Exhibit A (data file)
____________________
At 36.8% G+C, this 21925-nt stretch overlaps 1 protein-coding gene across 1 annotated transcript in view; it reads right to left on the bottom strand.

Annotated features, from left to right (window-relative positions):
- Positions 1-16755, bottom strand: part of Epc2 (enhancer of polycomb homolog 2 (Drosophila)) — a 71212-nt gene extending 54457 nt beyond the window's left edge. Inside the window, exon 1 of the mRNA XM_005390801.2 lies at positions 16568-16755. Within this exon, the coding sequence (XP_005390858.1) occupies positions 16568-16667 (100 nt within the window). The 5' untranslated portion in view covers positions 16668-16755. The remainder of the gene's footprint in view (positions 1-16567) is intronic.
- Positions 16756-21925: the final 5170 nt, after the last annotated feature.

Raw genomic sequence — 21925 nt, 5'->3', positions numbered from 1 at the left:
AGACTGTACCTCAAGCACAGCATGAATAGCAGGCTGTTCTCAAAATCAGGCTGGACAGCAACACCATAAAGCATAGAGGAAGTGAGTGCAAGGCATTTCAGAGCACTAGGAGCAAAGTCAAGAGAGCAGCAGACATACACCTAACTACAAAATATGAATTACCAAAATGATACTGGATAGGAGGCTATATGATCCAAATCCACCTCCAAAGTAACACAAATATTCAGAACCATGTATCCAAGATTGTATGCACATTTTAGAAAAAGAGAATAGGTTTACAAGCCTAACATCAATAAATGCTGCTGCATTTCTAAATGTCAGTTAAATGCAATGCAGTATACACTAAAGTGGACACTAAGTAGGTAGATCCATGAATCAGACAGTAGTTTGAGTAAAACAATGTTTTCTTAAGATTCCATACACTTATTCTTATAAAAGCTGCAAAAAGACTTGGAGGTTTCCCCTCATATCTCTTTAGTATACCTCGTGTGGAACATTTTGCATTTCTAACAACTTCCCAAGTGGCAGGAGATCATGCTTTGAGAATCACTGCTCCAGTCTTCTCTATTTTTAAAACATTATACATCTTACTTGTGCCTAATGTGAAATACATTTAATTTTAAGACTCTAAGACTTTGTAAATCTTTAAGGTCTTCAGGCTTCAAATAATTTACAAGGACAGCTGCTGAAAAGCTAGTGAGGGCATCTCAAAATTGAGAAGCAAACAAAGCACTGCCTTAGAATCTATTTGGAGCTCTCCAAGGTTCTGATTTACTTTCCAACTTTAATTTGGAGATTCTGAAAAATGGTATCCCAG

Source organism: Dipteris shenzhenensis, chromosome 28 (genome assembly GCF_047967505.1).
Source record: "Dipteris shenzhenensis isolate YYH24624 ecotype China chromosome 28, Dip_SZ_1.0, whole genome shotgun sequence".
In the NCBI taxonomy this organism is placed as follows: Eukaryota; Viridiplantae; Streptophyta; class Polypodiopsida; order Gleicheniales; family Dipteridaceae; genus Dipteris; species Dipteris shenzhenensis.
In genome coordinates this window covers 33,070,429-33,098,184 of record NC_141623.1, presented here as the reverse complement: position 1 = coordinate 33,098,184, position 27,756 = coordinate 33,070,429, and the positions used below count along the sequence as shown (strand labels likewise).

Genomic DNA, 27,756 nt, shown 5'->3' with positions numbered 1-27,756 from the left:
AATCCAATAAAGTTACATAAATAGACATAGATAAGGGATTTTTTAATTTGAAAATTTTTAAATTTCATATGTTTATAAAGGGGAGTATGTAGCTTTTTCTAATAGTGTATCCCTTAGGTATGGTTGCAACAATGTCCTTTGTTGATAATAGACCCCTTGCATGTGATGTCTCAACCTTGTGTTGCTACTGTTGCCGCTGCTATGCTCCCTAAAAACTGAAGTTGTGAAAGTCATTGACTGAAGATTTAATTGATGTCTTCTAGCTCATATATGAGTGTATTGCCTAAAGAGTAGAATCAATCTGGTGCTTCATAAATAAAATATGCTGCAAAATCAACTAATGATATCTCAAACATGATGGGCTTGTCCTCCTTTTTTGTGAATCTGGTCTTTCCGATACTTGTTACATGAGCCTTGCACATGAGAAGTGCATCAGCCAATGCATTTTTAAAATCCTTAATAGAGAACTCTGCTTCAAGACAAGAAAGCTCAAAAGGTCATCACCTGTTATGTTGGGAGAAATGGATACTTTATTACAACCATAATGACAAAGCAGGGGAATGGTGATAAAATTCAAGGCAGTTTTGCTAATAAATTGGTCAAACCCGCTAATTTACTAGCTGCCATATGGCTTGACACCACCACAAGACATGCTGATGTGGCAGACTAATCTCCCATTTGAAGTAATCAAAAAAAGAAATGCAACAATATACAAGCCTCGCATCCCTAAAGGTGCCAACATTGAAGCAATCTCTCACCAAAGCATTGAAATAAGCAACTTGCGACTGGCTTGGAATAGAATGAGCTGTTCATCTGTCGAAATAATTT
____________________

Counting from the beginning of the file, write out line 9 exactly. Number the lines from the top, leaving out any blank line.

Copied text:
In the NCBI taxonomy this organism is placed as follows: Eukaryota; Viridiplantae; Streptophyta; class Polypodiopsida; order Gleicheniales; family Dipteridaceae; genus Dipteris; species Dipteris shenzhenensis.